During the last six months I have been investigating some of the 1500 executions carried out in the United States since the death penalty was reintroduced in 1976. The purpose was primarily to identify the most blatant cases in which an innocent person was put to death, with a mind to eventually turning these findings into a documentary film. Exposing the misuse of the death penalty is a fundamental part of mounting a case against it and although these people can’t be brought back to life, we owe it to them to fix their legacy.
One fairly recent case has emerged warranting thorough investigation and accurately portrays many of the shortcomings of American law and order.
In 2004, a black man was convicted of the murder of three white police officers in the Birmingham Police Department. He was executed last year. His friend has always confessed to carrying out the shooting of those officers and is on death row today. At least one of the murdered officers was known to have been receiving payment in exchange for protecting a local drug racket — an important detail which was largely ignored during the trial.
During the trial, even the prosecution acknowledged that the defendant had not pulled the trigger. Despite this, he was sentenced to death. His execution was a gross injustice and the fervour with which it was pursued is alarming.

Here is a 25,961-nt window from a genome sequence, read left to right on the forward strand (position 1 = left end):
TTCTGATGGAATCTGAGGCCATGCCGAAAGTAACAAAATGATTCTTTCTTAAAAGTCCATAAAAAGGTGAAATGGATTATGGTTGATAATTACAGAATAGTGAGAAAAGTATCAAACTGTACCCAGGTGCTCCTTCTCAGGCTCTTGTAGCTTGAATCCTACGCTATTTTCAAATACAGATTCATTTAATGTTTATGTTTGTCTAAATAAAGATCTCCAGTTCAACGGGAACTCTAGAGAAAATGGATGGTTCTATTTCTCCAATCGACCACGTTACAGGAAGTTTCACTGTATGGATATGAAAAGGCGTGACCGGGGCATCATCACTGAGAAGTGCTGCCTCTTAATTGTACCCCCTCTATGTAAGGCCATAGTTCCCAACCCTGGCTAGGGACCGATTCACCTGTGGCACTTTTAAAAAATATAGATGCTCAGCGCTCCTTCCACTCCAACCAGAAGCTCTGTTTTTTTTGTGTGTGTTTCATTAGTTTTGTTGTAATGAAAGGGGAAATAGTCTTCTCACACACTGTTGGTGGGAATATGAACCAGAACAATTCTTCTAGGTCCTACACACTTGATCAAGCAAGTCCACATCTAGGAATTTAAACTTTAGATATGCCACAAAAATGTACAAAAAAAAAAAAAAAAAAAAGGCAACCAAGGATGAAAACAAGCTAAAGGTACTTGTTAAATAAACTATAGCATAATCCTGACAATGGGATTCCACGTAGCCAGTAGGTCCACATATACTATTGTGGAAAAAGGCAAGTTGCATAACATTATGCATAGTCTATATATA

The message sent by the justice system of Alabama could quite reasonably be interpreted as: if you harm a police officer you will die, and if your friend harms a police officer, you will die too.
I am looking to raise funds to facilitate a trip to Birmingham in Alabama to assist in the production of a documentary film exploring this case and its implications. There, I will be able to interview witnesses and follow up on leads generated during my work in London. The trip is expected to last two months and costs will include flights, rent, food and fuel.
As the fourth and final year of my engineering degree drew to a close in London, it occurred to me that I would like to dedicate the next chapter of my life to tackling more socially relevant problems. With this in mind, I reached out to human rights attorney Clive Stafford-Smith and embarked on the Dead Innocents Project alongside researchers from around the world. After discovering the disturbing details of this case, I became aware of how important it was to tell the story behind it and so my plan to work on the production of a film was born.
This case is of significant public interest. Not only is it an example of how innocent people are indeed executed in the US, it also exposes a hypocrisy in modern social values. Society rightfully acknowledges the importance of law and order but fails to take sufficient issue with brutal and racist law enforcement practises even when they clearly impinge on its efficacy. The criminal justice system, which takes instruction directly from society by way of a jury, enacts this hypocrisy resulting in disproportionate and unfair prosecutions. This bias is deep-rooted in the system and cannot be tolerated, especially when lives are at stake.
I am very grateful to the human rights charity Humanade who will be sponsoring my trip. They have kindly offered to quintuple any donations I receive up to a value of £500, so even small donations will be of considerable value in exposing the fallibility of the death penalty.